With all the grace-talk in the church (rightly so), one might think God’s law is bad. Especially since Paul wrote that we died to it, that it arouses sinful passions in us and that it leads us to death.
Here (7:7-13) Paul defends God’s law.
What then should we say? That the law is sin?” (7:7a).
Why would Paul even anticipate such a question? Because the law, arouses passions in our sin-nature body. So, is the law evil?
“By no means! Yet, if it had not been for the law, I would not have known sin. I would not have known what it is to covet if the law had not said, ‘You shall not covet’” (7:7b).
Paul answers emphatically: “Absolutely not!” I see three important points in Paul’s explanation about the “good” of God’s law.
First, Paul assumes it is binding. It stands outside ourselves as a revelation of God’s sovereign authority. Paul doesn’t question the coveting-command’s authority. It’s true. It’s reality. It’s in place as God’s decree.
Second, I think Paul chose the “You shall not covet” command, not because he had a special bent toward coveting, but because we all have a special bent toward it. We all have, what commentator Leon Morris calls, “encompassing illicit desires of every kind”.
Third, law’s purpose is to reveal sin. The law uncovered Paul’s inward covetousness. When Paul read, “You shall not covet”, he realized the desire inside him was covetousness and was sin against God. In that sense, law is like the doctor who tells us we have cancer. It’s bad news we don’t want to hear. But, only by hearing it, can we pursue a cure.
Paul assures sin, not law, is the “bad guy” . . .
“But sin, seizing an opportunity in the commandment, produced in me all kinds of covetousness. Apart from the law sin lies dead. I was once alive apart from the law, but when the commandment came, sin revived and I died, and the very commandment that promised life proved to be death to me. For sin, seizing an opportunity in the commandment, deceived me and through it killed me.” (7:8-11).
By “seizing the opportunity” Paul envisions war. When the commandment is preached, sin uses the commandment as a base of operations and springs to life and “produced in me all kinds of covetousness.”
It’s a sad fact of fallen human nature that the more we’re told something’s wrong, the more we want it. The forbidden mysteriously pulls us to it. Why did Eve want the forbidden fruit? Satan tempted her—by using the prohibition to whet her appetite.
What does Paul mean, “Apart from the law sin lies dead”? Not that there is no sin apart from the law, but that apart from the law there is no incitement of “reviving” of sin. “I was once alive apart from the law . . . “ What past time is Paul referring to? Perhaps when, as a boy, he knew “You shall not covet”, but sin had not yet “revived.” But the more he knew the commandment the more sin in him enticed him to covet. That’s when he knew he lived under God’s death sentence. “The soul who sins is the one who will die” (Ezekiel 18:4).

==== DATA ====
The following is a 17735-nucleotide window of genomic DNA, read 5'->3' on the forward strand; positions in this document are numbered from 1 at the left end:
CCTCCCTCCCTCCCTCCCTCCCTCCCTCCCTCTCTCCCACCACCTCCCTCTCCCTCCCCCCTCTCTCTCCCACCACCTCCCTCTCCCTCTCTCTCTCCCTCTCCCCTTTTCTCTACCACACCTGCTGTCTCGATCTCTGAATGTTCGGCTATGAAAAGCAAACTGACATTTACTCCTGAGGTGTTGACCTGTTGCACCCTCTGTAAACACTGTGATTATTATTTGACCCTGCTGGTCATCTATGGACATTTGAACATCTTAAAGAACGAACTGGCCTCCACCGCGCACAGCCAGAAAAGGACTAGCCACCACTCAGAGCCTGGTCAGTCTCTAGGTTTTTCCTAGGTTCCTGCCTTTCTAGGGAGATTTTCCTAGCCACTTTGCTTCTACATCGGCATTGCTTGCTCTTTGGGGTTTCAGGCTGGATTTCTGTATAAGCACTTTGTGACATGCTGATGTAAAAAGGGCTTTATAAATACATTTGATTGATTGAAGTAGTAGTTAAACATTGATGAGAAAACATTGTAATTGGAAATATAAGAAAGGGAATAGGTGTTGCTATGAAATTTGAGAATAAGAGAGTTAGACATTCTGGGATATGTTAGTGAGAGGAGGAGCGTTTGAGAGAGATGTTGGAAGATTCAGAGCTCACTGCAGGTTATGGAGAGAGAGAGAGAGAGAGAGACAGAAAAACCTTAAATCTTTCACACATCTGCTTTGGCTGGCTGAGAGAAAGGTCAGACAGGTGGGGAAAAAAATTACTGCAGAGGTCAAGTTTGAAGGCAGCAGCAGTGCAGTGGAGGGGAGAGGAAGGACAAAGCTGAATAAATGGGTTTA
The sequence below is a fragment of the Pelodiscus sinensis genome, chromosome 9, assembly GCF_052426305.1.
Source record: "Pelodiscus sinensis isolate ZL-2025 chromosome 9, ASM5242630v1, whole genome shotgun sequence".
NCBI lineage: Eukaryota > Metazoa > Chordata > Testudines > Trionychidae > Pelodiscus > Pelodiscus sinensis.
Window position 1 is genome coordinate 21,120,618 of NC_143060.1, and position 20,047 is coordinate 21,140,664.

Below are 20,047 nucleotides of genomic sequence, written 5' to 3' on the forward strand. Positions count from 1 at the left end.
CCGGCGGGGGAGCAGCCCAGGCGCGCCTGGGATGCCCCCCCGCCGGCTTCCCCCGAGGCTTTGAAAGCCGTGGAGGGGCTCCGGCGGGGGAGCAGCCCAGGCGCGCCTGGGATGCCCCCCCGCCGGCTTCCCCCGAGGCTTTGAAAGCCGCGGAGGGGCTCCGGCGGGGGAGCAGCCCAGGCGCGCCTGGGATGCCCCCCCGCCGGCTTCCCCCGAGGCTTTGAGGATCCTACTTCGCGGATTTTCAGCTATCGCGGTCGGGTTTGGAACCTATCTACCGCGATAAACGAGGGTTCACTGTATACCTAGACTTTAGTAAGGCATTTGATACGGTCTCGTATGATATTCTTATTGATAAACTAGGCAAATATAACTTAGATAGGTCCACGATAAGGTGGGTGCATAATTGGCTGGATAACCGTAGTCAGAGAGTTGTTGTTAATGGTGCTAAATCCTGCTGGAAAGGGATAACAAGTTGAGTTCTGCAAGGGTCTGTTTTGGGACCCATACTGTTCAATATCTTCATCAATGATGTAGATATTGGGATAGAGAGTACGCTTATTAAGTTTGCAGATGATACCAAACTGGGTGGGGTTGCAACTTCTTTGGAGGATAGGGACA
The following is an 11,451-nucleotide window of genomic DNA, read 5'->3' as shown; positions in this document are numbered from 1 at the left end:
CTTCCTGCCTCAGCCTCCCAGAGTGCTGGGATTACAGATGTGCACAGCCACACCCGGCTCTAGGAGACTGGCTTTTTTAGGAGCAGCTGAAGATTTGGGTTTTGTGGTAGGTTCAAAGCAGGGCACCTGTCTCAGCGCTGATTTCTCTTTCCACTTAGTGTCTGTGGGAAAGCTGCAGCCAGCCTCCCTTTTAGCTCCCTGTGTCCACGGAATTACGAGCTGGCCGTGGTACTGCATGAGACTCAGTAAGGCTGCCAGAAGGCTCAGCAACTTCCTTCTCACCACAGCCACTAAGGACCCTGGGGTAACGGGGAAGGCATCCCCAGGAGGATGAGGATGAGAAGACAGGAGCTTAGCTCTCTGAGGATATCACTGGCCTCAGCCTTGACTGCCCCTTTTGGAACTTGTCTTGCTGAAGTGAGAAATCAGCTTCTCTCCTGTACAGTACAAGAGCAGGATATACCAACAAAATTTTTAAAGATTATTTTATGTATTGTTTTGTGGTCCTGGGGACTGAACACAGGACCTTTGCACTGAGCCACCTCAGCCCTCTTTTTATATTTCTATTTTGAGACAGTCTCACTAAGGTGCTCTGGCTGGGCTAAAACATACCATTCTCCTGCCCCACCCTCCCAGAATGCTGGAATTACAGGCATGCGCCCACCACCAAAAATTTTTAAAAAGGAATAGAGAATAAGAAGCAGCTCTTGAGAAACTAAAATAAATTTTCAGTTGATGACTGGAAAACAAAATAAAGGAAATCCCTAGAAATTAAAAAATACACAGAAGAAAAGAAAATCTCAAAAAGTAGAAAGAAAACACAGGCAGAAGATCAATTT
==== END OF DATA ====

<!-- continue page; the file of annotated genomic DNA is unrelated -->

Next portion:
“ . . . but when the commandment came, sin revived and I died, and the very commandment that promised life proved to be death to me.” Through Moses, Paul knew the Lord had promised, “Follow my decrees and be careful to obey my laws, and you will live safely in the land” (Leviticus 25:18). But in his experience, the commandment was the occasion for sin to spring into life inside him–and he stood condemned to death before God.
Another fact that the “bad guy” isn’t the law, but sin. Paul writes, “ . . . sin . . . deceived me.” It swindled him. Duped him. Betrayed him. Promised him fulfillment, delivered death.
“So the law is holy, and the commandment is holy and just and good. Did what is good, then, bring death to me? By no means! It was sin, working death in me through what is good, in order that sin might be shown to be sin, and through the commandment might become sinful beyond measure” (7:12,13).
So then, the law is not evil (7:7) but “holy”. That is sacred, set apart for God’s purposes. And God’s commandment “holy and just . . . “. That is, righteous, in accord with what God requires. And it is “good”. That is, morally good and beneficial.
This good law didn’t bring death to Paul. Absolutely not. It was sin, sin working through the good law so sin “might be shown to be sin, and through the commandment (which “revived” sin) might become sinful beyond measure.
Here are two purposes for God’s law, says Paul. One, that we might recognize sin for the sin that it is. Not a mistake. Not a simple moral failure. But evil before God. And, two, that sin might become excessively sinful. Not something small that we can “handle”. But something that controls us and threatens our very existence.
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How casually I read God’s laws! I skim over, “You shall not murder”, because I don’t even think of it. But then, I find Jesus saying . . .
“You have heard that it was said to those of ancient times, ‘You shall not murder’; and ‘whoever murders shall be liable to judgment.’ But I say to you that if you are angry with a brother or sister, you will be liable to judgment; and if you insult a brother or sister, you will be liable to the council; and if you say, ‘You fool,’ you will be liable to the hell of fire” (Matthew 5;21,22).
I don’t murder, but act in anger. So I’m liable to God’s judgment. Not to their faces, but in my home’s privacy I call certain business people “stupid.” So I’m liable to hell’s fires.
No, not me! That can’t be! Look in the mirror of God’s law. Look in the mirror and see yourself. You stand hopelessly under God’s judgment. You face the fires of hell. You must see yourself as you are: guilty of sin upon sin. Gehenna, the burning garbage dump, awaits.
Except . . . for Jesus.